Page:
Industry representatives have indicated that insurance policies usually incorporate lending institutions as loss payees by endorsement rather than as a “named insured.” As a loss payee under a policy endorsement, the lending institution qualifies for notice from the insurer notwithstanding the provisions for notices to “named insured(s).”
Delivery of Information Requested from a Self-Insured Corporation
Section 627.4137, F.S. requires insurance companies and insured entities to provide claimants with certain insurance-related information upon request. The section, however, does not specify the manner in which such requests are to be made.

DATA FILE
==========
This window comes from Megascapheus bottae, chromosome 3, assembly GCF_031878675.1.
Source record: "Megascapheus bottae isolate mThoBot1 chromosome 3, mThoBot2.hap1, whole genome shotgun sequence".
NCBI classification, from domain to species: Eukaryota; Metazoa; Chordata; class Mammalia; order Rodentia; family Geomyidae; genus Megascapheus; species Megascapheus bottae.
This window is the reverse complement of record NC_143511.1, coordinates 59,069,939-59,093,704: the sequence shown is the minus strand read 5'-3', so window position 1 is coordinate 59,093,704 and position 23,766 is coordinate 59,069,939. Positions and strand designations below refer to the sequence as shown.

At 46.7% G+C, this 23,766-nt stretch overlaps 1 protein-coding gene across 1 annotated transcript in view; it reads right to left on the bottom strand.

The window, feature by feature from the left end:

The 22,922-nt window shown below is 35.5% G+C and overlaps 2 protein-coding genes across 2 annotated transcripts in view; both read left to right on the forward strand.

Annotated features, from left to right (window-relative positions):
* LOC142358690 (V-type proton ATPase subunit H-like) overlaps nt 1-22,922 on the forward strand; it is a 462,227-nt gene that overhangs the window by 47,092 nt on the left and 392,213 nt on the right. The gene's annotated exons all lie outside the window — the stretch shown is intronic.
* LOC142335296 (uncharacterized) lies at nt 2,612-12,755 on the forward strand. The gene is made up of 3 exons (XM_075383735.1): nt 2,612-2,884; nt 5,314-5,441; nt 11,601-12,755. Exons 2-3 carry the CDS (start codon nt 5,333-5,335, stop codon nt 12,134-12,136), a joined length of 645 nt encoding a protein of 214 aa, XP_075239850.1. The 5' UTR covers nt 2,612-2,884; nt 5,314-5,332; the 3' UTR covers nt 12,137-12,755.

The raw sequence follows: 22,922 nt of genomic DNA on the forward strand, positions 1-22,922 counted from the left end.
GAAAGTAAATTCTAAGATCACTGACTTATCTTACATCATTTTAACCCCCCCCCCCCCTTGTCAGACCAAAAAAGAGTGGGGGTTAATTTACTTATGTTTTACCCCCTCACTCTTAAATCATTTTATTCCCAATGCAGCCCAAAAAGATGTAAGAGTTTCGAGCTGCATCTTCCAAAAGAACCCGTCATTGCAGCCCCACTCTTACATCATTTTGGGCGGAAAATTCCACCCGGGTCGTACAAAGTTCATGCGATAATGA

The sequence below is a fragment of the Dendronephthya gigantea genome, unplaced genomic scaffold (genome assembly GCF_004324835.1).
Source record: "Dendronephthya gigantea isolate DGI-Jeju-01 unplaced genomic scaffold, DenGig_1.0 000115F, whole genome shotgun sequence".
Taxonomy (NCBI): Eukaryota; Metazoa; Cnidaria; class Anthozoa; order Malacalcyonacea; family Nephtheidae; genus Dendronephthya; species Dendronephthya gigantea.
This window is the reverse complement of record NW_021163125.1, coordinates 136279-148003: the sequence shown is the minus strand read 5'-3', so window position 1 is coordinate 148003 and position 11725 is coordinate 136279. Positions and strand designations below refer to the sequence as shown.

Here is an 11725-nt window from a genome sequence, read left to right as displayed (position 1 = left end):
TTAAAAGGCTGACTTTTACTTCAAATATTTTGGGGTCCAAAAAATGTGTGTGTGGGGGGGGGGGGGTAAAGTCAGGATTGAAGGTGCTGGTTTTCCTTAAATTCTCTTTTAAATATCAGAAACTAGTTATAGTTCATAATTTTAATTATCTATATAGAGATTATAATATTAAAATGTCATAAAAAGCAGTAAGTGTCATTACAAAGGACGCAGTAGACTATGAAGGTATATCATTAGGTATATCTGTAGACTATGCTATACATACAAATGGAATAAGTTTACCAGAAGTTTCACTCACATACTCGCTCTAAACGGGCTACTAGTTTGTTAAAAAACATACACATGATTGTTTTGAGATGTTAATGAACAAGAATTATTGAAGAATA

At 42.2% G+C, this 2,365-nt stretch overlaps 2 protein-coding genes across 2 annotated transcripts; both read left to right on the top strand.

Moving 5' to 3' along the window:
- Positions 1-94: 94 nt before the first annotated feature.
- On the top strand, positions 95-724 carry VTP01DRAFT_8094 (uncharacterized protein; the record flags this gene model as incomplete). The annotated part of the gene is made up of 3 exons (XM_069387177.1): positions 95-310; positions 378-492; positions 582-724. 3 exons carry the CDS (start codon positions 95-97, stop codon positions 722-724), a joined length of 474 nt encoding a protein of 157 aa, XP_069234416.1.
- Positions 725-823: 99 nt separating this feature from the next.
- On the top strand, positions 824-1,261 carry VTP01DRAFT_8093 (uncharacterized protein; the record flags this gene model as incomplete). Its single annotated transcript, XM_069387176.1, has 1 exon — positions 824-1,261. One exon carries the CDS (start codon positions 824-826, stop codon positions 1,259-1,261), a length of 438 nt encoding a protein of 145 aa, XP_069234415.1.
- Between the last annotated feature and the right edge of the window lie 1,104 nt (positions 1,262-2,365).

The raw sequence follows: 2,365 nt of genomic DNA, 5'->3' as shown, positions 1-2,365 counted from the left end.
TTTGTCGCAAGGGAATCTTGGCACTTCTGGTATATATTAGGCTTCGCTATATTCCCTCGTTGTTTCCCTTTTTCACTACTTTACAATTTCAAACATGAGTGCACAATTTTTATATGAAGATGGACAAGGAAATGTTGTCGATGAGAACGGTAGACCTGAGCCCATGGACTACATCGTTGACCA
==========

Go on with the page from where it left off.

Licensure of Service Warranty Associations
Service warranty associations are entities other than insurers that issue service warranties. A service warranty is an agreement or maintenance service contract equal to or greater than one year in length to repair, replace, or maintain a consumer product, or for indemnification for repair, replacement, or maintenance, for operational or structural failure due to a defect in materials or workmanship, normal wear and tear, power surge, or accidental damage from handling in return for the payment of a segregated charge by the consumer.
Service warranty entities must meet regulatory requirements for licensure, form submission and approval, quarterly reporting and examination by the OIR. Current law requires any service warranty entity to meet these licensure requirements, regardless to whom the service warranty is offered.